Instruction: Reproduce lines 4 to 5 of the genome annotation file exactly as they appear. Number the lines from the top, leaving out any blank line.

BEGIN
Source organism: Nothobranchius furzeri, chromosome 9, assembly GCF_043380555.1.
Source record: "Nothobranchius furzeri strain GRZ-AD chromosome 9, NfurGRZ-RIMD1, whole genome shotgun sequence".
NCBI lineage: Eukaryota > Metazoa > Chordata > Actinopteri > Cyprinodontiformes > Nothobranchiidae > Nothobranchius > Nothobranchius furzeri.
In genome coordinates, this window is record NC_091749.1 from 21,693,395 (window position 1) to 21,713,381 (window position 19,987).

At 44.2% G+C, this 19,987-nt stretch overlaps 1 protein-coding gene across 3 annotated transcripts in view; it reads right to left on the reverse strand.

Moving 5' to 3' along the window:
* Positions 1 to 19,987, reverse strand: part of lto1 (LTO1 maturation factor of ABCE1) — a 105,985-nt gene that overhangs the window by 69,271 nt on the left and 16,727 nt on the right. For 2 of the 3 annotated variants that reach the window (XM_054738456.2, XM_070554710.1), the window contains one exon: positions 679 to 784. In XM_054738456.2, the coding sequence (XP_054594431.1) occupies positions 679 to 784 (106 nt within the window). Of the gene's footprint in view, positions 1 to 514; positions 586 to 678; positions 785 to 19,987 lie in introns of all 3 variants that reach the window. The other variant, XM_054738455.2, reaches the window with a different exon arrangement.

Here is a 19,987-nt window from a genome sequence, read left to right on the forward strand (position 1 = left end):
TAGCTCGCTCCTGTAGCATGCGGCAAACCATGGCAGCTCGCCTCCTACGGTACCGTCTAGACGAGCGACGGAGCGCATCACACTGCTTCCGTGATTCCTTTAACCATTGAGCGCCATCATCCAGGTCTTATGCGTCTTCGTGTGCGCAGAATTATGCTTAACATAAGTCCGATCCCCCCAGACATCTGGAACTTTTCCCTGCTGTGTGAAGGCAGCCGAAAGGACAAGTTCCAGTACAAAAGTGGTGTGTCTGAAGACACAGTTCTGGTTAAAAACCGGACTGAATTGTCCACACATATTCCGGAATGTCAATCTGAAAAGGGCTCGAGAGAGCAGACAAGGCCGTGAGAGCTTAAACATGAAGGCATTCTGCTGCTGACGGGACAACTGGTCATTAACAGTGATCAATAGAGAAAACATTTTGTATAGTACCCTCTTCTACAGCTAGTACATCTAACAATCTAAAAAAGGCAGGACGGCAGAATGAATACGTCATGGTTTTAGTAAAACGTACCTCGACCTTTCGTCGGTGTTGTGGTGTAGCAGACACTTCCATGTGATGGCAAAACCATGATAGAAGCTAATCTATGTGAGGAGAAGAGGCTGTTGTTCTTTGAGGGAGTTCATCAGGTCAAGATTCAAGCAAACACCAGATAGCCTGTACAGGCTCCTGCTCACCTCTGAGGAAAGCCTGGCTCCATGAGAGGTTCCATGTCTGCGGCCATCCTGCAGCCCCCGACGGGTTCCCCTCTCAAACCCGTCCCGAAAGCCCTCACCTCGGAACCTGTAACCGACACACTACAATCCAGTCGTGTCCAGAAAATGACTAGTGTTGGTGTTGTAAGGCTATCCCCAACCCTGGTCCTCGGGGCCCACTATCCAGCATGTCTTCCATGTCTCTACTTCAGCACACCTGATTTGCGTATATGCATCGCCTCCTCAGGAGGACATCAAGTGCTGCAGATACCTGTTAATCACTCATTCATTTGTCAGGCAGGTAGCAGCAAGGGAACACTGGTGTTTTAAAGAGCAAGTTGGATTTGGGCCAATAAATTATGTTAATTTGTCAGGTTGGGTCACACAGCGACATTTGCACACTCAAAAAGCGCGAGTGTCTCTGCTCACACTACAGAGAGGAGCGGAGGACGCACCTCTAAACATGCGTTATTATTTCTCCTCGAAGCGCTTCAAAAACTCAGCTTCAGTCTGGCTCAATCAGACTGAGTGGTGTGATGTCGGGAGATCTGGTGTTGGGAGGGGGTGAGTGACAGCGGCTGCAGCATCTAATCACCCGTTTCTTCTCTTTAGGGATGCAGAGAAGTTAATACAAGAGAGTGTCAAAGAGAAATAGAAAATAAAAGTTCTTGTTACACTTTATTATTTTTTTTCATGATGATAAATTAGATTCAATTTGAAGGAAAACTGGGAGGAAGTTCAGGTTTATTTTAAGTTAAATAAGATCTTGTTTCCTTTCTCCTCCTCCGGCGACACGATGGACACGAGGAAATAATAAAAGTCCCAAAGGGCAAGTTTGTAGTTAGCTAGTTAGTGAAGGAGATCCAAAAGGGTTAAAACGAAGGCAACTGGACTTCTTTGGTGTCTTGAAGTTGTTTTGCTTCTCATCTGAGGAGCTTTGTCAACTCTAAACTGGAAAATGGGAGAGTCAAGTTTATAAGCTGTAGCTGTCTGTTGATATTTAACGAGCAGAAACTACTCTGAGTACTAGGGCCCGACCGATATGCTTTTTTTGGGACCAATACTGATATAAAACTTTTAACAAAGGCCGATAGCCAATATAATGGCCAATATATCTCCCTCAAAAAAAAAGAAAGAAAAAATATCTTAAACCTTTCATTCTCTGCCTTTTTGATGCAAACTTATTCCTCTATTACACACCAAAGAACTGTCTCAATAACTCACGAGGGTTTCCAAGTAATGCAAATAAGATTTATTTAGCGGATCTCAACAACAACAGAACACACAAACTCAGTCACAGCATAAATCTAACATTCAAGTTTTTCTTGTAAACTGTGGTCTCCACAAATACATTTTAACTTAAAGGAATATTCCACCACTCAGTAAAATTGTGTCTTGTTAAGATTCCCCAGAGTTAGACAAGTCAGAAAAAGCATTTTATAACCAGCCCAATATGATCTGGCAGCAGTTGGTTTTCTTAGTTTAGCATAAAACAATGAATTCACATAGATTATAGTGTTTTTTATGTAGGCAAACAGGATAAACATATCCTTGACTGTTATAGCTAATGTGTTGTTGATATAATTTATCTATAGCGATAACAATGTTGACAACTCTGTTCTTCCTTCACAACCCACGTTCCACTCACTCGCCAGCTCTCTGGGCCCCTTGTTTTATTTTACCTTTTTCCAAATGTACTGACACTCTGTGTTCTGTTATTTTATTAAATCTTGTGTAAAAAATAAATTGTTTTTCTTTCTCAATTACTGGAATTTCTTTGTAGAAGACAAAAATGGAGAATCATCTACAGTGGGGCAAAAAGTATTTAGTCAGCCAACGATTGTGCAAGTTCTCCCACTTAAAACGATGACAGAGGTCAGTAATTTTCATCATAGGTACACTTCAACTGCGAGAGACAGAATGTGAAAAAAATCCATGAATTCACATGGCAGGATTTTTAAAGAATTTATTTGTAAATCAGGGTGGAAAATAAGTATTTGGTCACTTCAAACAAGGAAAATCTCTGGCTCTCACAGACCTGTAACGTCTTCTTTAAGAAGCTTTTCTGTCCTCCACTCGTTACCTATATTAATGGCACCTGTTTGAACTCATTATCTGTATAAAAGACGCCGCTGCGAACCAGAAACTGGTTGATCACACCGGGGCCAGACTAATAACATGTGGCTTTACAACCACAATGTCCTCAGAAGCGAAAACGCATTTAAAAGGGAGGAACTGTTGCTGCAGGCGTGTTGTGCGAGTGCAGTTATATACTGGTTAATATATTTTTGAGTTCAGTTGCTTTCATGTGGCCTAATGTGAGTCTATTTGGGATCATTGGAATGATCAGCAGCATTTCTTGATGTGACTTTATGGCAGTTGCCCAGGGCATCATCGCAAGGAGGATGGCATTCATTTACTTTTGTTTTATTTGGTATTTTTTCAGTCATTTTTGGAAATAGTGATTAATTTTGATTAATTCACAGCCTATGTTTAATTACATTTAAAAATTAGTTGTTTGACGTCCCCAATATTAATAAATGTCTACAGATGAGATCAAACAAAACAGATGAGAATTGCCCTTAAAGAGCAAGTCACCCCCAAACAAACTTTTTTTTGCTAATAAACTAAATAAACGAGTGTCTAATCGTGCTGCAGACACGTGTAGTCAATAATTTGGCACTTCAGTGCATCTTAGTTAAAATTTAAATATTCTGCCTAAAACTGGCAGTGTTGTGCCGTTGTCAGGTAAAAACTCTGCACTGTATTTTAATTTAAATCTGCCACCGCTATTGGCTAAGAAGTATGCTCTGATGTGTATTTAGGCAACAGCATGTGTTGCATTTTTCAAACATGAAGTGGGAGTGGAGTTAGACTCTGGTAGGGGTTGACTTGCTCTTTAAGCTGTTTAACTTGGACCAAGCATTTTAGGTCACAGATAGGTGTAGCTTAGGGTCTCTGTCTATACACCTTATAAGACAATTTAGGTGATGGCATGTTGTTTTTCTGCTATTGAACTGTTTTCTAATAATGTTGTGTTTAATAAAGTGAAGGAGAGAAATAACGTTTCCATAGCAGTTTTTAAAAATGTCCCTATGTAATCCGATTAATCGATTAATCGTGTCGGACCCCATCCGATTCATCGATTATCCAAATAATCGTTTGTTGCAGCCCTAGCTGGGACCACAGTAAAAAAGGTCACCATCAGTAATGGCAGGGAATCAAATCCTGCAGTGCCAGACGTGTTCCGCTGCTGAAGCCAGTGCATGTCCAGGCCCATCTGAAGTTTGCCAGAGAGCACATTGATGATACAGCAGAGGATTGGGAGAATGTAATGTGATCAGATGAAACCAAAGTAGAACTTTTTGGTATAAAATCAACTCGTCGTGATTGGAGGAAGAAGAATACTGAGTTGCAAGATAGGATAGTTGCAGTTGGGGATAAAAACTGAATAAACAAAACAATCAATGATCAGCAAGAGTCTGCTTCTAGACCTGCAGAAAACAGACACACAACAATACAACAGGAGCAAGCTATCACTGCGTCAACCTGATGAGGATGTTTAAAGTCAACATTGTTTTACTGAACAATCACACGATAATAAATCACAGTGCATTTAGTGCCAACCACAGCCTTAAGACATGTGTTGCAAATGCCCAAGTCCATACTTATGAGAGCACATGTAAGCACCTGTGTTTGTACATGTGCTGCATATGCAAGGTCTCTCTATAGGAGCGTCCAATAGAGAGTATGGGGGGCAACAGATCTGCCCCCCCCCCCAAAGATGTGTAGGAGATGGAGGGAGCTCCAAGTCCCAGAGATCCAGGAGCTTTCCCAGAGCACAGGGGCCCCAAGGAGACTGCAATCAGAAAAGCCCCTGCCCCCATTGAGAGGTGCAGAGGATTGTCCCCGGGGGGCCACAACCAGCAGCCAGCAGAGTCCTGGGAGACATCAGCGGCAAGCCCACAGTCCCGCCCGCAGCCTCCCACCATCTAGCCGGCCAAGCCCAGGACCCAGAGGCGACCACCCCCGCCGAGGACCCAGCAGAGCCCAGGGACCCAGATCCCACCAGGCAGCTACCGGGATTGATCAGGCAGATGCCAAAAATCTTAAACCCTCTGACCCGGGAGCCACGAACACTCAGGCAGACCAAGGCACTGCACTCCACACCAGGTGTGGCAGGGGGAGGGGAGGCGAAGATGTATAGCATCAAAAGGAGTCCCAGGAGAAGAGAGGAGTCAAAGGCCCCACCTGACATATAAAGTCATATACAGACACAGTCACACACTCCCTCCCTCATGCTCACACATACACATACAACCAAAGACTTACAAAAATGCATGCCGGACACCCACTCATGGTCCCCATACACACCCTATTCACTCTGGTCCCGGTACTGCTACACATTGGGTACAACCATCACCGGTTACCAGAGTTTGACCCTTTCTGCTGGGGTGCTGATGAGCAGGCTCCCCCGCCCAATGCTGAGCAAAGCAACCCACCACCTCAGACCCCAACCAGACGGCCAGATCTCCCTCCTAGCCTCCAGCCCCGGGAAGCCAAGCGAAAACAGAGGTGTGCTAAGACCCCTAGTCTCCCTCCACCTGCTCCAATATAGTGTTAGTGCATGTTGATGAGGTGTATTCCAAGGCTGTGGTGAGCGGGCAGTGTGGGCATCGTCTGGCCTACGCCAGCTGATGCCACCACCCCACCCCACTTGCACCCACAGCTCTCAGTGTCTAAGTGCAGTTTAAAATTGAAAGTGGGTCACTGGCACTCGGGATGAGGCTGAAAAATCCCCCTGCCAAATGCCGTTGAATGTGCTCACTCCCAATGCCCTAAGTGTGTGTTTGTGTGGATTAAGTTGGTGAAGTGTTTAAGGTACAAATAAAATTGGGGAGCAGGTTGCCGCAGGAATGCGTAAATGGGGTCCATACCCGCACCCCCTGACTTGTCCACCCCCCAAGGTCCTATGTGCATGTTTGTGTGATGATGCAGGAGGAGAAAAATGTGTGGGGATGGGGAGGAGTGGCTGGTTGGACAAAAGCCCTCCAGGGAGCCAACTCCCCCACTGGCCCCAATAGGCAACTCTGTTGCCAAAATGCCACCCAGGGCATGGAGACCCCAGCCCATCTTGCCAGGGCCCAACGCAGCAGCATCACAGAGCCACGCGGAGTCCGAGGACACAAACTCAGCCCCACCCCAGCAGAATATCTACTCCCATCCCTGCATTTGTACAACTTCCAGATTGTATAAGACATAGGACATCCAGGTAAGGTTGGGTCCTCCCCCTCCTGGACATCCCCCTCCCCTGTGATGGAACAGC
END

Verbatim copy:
In genome coordinates, this window is record NC_091749.1 from 21,693,395 (window position 1) to 21,713,381 (window position 19,987).

At 44.2% G+C, this 19,987-nt stretch overlaps 1 protein-coding gene across 3 annotated transcripts in view; it reads right to left on the reverse strand.